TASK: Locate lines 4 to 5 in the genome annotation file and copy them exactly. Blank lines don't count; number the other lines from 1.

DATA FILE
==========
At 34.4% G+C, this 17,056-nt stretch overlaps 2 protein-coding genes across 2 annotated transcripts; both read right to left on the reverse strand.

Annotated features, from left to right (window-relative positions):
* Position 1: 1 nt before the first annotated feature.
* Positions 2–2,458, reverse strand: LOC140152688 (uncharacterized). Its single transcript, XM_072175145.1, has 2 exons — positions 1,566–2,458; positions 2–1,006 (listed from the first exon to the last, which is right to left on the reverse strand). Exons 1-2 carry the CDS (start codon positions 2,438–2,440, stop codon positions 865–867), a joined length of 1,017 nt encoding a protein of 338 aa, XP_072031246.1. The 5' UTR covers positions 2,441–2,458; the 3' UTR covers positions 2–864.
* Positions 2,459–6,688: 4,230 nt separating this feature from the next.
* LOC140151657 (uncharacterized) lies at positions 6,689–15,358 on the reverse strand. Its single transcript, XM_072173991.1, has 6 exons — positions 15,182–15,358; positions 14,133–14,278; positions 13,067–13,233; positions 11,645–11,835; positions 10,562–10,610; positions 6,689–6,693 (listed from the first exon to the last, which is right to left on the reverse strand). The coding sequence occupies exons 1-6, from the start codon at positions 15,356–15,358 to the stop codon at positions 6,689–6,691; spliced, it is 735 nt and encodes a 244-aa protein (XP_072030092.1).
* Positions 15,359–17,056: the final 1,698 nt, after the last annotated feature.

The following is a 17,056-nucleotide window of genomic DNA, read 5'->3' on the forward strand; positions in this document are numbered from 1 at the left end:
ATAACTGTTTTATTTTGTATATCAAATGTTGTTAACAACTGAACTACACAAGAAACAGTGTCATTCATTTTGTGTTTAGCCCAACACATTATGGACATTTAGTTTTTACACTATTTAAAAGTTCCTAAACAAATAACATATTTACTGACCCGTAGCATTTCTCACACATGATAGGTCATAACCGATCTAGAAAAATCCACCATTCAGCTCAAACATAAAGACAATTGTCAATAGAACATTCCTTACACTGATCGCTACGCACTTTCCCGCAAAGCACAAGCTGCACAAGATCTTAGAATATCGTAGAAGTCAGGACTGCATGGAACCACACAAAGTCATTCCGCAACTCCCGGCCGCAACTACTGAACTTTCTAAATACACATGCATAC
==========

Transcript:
* Positions 2–2,458, reverse strand: LOC140152688 (uncharacterized). Its single transcript, XM_072175145.1, has 2 exons — positions 1,566–2,458; positions 2–1,006 (listed from the first exon to the last, which is right to left on the reverse strand). Exons 1-2 carry the CDS (start codon positions 2,438–2,440, stop codon positions 865–867), a joined length of 1,017 nt encoding a protein of 338 aa, XP_072031246.1. The 5' UTR covers positions 2,441–2,458; the 3' UTR covers positions 2–864.
* Positions 2,459–6,688: 4,230 nt separating this feature from the next.